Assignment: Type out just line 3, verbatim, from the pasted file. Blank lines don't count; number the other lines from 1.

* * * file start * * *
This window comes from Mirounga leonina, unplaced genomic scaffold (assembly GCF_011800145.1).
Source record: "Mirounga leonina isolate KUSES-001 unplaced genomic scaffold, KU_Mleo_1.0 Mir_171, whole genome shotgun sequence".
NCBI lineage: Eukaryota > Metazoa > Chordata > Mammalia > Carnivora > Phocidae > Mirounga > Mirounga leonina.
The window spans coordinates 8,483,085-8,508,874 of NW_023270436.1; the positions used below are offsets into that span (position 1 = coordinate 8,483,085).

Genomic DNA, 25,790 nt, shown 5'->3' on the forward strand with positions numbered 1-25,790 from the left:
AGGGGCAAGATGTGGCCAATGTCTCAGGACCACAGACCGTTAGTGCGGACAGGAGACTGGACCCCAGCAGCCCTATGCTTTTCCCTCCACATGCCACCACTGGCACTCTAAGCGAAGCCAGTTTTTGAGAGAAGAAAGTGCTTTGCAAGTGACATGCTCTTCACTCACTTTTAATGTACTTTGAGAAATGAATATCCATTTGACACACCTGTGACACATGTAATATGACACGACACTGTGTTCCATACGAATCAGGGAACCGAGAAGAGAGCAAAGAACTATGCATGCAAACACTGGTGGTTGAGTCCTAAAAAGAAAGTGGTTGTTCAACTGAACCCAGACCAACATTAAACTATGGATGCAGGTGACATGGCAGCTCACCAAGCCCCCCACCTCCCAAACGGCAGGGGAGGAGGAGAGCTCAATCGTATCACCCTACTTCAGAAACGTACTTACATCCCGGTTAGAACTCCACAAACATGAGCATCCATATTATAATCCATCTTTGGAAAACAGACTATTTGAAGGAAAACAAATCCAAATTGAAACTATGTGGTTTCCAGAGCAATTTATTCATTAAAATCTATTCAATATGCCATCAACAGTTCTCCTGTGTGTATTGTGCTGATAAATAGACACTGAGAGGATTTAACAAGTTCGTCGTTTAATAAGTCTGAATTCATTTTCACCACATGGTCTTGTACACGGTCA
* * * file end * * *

NCBI lineage: Eukaryota > Metazoa > Chordata > Mammalia > Carnivora > Phocidae > Mirounga > Mirounga leonina.